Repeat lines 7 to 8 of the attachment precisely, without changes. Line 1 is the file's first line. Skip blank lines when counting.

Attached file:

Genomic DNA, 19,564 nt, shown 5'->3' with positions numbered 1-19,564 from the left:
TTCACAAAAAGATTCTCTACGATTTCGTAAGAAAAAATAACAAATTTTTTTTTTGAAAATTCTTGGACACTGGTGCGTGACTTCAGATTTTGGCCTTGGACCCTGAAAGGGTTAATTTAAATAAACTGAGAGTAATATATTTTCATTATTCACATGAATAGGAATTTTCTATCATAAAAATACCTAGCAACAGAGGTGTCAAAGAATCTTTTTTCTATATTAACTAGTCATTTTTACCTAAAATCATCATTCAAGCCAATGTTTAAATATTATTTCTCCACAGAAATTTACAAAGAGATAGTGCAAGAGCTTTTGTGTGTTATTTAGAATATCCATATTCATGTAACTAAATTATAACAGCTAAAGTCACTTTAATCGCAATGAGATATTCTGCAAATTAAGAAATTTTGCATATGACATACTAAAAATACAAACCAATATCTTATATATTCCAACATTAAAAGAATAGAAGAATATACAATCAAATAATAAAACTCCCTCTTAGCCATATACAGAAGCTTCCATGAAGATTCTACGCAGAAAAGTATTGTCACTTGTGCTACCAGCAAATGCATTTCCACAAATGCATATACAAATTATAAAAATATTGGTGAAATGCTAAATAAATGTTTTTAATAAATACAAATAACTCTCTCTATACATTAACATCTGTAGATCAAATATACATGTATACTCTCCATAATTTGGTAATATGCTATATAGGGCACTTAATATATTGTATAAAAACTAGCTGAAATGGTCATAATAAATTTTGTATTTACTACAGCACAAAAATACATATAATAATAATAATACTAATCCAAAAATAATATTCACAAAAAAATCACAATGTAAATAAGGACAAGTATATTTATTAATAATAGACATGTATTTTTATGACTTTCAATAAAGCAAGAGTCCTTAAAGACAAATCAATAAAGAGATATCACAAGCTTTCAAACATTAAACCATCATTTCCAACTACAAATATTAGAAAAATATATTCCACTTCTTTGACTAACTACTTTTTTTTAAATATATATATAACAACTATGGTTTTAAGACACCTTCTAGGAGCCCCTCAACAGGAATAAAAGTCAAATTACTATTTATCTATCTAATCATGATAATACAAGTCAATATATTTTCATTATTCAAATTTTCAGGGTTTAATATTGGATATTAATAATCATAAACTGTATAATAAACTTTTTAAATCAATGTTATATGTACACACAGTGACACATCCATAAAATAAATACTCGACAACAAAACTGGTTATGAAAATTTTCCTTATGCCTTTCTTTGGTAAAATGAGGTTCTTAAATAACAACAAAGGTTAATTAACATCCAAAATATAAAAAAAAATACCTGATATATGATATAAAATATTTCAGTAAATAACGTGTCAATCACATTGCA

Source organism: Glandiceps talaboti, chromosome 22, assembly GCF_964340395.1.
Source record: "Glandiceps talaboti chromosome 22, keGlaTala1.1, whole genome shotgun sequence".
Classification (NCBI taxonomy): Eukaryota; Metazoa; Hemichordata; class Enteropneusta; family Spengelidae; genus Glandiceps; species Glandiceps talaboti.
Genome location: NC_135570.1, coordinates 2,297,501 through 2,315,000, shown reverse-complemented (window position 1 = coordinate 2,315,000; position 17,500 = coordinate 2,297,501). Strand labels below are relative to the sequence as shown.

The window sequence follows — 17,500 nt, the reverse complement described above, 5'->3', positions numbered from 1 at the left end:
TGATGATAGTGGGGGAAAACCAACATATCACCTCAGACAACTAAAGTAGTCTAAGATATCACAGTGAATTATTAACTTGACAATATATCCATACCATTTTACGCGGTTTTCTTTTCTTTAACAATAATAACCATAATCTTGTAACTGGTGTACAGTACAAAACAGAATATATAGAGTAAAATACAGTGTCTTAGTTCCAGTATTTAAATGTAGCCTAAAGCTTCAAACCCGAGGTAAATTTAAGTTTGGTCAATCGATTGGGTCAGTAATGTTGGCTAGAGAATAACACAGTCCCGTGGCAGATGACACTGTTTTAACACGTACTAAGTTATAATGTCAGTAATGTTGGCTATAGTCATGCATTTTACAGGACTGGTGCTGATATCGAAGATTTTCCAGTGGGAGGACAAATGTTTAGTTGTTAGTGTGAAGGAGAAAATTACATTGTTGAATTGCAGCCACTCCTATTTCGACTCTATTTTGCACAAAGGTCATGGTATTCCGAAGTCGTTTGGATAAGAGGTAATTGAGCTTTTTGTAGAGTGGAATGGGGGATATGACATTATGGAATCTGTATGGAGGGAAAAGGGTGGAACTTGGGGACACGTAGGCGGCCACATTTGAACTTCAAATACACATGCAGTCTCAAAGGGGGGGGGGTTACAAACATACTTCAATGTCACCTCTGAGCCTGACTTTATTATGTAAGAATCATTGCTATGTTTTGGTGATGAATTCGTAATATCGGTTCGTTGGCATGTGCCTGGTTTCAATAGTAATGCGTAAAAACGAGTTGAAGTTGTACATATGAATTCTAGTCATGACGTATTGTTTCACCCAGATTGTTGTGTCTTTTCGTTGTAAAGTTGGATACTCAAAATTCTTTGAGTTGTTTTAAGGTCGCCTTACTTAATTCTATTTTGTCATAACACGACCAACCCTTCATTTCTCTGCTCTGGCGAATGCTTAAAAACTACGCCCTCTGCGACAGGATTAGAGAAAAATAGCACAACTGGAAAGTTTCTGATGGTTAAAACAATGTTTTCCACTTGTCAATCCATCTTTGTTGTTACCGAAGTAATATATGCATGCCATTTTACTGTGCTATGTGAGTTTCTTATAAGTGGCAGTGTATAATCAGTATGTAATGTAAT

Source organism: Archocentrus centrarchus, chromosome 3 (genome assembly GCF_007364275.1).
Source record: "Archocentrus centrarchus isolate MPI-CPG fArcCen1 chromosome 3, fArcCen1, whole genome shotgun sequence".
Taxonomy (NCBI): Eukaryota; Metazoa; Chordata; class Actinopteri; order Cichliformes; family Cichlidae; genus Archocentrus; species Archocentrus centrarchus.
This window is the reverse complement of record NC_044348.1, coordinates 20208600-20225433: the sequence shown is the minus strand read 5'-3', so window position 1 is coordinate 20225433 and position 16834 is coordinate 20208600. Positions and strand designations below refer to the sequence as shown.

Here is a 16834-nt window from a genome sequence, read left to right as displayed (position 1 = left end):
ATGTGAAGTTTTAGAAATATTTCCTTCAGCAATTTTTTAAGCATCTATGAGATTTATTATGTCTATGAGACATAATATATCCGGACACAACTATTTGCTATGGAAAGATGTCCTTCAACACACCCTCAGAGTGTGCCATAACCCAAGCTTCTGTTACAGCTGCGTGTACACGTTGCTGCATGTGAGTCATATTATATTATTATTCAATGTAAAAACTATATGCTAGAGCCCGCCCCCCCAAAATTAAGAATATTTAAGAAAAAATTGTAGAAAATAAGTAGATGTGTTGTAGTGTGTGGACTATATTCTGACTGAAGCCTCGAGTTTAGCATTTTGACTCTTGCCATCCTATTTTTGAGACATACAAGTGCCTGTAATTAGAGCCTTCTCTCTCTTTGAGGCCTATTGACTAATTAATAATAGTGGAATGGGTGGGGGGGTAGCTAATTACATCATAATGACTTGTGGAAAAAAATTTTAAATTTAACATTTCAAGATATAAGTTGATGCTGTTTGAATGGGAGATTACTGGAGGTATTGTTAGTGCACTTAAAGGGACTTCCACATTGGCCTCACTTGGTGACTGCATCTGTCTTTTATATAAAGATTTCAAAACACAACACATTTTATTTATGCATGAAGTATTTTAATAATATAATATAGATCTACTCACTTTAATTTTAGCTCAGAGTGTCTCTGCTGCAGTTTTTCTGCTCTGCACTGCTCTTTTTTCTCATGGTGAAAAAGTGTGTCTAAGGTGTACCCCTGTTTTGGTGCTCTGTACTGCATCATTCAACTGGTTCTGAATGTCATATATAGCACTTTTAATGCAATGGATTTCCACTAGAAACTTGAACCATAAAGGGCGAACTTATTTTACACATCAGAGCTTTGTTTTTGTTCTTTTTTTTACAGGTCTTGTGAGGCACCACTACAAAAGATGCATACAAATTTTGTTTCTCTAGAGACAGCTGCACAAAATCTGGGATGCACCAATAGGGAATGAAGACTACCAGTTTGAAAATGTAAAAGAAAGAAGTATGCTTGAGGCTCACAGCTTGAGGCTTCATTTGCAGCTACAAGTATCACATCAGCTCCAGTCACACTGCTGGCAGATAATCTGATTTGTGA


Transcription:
The window sequence follows — 17,500 nt, the reverse complement described above, 5'->3', positions numbered from 1 at the left end:
TGATGATAGTGGGGGAAAACCAACATATCACCTCAGACAACTAAAGTAGTCTAAGATATCACAGTGAATTATTAACTTGACAATATATCCATACCATTTTACGCGGTTTTCTTTTCTTTAACAATAATAACCATAATCTTGTAACTGGTGTACAGTACAAAACAGAATATATAGAGTAAAATACAGTGTCTTAGTTCCAGTATTTAAATGTAGCCTAAAGCTTCAAACCCGAGGTAAATTTAAGTTTGGTCAATCGATTGGGTCAGTAATGTTGGCTAGAGAATAACACAGTCCCGTGGCAGATGACACTGTTTTAACACGTACTAAGTTATAATGTCAGTAATGTTGGCTATAGTCATGCATTTTACAGGACTGGTGCTGATATCGAAGATTTTCCAGTGGGAGGACAAATGTTTAGTTGTTAGTGTGAAGGAGAAAATTACATTGTTGAATTGCAGCCACTCCTATTTCGACTCTATTTTGCACAAAGGTCATGGTATTCCGAAGTCGTTTGGATAAGAGGTAATTGAGCTTTTTGTAGAGTGGAATGGGGGATATGACATTATGGAATCTGTATGGAGGGAAAAGGGTGGAACTTGGGGACACGTAGGCGGCCACATTTGAACTTCAAATACACATGCAGTCTCAAAGGGGGGGGGGTTACAAACATACTTCAATGTCACCTCTGAGCCTGACTTTATTATGTAAGAATCATTGCTATGTTTTGGTGATGAATTCGTAATATCGGTTCGTTGGCATGTGCCTGGTTTCAATAGTAATGCGTAAAAACGAGTTGAAGTTGTACATATGAATTCTAGTCATGACGTATTGTTTCACCCAGATTGTTGTGTCTTTTCGTTGTAAAGTTGGATACTCAAAATTCTTTGAGTTGTTTTAAGGTCGCCTTACTTAATTCTATTTTGTCATAACACGACCAACCCTTCATTTCTCTGCTCTGGCGAATGCTTAAAAACTACGCCCTCTGCGACAGGATTAGAGAAAAATAGCACAACTGGAAAGTTTCTGATGGTTAAAACAATGTTTTCCACTTGTCAATCCATCTTTGTTGTTACCGAAGTAATATATGCATGCCATTTTACTGTGCTATGTGAGTTTCTTATAAGTGGCAGTGTATAATCAGTATGTAATGTAAT